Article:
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July 09, 2021

Friday news roundup July 9, 2021

Friday news roundup July 9, 2021

Covid-19: Poverty expert Esther Duflo highlights long-term social issues. Esther Duflo, a French-American economist and MIT professor, is the youngest person to receive a Nobel Prize in economic sciences. She is also only the second woman to receive the award. For her, understanding the lives of those who live in poverty and how to design antipoverty measures has been a calling long before Covid-19. In a CNBC article, Duflo says that “gender inequality, unequal access to child care, return to in-person work mandates and vaccine access are among the many pressing issues surrounding return to work in the United States and the global economic recovery.”

Find more content on Covid-19 and its impact here and find more about individual countries' crisis responses here.

Boris Johnson indicates that the "triple lock" on pensions could be brokenBoris Johnson has indicated that the government could dissolve the “triple lock” pledge on pensions by saying that there should be “fairness for pensioners and for taxpayers.” Following calls for the prime minister to abandon his election manifesto promise to keep the triple lock, estimates have shown that state pensions could rise by as much as 8%. Covid-19-related fluctuations in earnings growth have meant that pensioners could get a large rise whilst many workers are still suffering a loss in earnings. “I think we have got to have fairness for pensioners and for taxpayers But you'll have to wait and see what the chancellor comes up with,” Boris Johnson said, when asked if he was comfortable with scrapping the Conservatives’ manifesto promise.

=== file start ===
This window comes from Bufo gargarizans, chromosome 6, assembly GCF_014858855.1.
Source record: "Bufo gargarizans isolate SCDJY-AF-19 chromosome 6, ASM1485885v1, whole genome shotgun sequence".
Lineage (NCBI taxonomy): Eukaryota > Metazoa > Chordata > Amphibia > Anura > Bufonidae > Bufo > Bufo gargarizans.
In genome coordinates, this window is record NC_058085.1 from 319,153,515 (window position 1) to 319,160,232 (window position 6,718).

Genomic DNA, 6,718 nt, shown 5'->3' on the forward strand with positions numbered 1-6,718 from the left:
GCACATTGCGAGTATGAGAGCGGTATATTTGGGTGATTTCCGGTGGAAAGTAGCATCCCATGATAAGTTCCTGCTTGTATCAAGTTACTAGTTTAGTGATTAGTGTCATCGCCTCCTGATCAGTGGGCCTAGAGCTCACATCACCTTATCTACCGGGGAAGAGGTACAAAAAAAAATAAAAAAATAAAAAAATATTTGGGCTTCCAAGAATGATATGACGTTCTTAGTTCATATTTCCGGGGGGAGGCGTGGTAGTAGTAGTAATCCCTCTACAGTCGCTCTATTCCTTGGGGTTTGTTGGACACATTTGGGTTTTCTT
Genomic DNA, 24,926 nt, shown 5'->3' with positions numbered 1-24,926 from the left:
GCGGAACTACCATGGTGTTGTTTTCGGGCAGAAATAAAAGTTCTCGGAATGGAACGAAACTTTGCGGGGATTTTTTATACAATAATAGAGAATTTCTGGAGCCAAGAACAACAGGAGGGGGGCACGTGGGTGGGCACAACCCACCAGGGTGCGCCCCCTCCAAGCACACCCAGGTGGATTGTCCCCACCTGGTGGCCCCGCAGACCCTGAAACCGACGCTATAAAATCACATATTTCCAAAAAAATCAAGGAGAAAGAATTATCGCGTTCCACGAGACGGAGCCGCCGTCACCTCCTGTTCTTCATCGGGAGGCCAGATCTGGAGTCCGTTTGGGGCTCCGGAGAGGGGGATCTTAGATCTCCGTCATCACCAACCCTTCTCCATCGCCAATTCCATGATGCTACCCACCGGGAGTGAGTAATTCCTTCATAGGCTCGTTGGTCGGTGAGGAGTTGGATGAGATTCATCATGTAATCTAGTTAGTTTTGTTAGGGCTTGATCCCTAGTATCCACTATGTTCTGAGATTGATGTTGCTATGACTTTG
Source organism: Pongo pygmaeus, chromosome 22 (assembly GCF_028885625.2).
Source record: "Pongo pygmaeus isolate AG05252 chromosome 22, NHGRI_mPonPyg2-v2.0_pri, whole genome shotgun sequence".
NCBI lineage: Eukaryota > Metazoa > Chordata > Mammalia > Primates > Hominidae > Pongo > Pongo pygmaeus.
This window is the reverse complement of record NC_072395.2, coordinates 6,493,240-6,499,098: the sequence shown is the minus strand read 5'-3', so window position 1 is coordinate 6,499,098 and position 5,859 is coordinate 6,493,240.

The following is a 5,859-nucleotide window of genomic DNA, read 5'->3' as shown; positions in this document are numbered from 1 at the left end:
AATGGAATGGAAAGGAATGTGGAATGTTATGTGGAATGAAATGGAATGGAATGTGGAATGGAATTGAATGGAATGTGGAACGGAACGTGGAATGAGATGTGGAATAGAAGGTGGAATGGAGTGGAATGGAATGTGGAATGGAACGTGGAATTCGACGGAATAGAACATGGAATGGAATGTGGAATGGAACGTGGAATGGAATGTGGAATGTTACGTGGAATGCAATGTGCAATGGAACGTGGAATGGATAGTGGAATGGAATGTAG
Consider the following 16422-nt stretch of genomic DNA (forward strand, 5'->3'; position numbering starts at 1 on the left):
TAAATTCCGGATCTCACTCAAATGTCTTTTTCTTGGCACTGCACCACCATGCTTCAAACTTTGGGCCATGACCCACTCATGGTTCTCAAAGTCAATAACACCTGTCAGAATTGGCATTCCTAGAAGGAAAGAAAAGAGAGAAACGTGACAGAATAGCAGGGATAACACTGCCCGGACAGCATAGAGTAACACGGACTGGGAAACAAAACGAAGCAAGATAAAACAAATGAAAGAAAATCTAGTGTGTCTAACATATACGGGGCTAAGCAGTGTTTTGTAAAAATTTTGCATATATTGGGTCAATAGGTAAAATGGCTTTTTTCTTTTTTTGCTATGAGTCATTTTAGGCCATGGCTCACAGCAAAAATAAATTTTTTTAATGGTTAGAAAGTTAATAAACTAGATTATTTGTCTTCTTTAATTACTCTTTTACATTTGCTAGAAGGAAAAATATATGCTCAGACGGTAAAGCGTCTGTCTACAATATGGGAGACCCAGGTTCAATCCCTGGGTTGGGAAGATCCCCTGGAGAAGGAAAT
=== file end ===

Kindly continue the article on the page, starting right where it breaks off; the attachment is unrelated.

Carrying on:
Read more about the aging workforce and pensions reform.

Oxfam study finds that famine death toll is larger than Covid-19 deaths. A report by the anti-poverty organization has found that the number of people facing famine-like conditions worldwide has increased sixfold over the last year. “The statistics are staggering, but we must remember that these figures are made up of individual people facing unimaginable suffering. Even one person is too many,” Abby Maxman, Oxfam America's President and CEO commented. According to statistics, 11 people die of hunger each minute, compared to seven people killed by Covid-19 per minute. “Today, deaths from hunger are outpacing the virus,” Oxfam said in a statement.

Find more content on Covid-19 and its impact here and find more about individual countries' crisis responses here.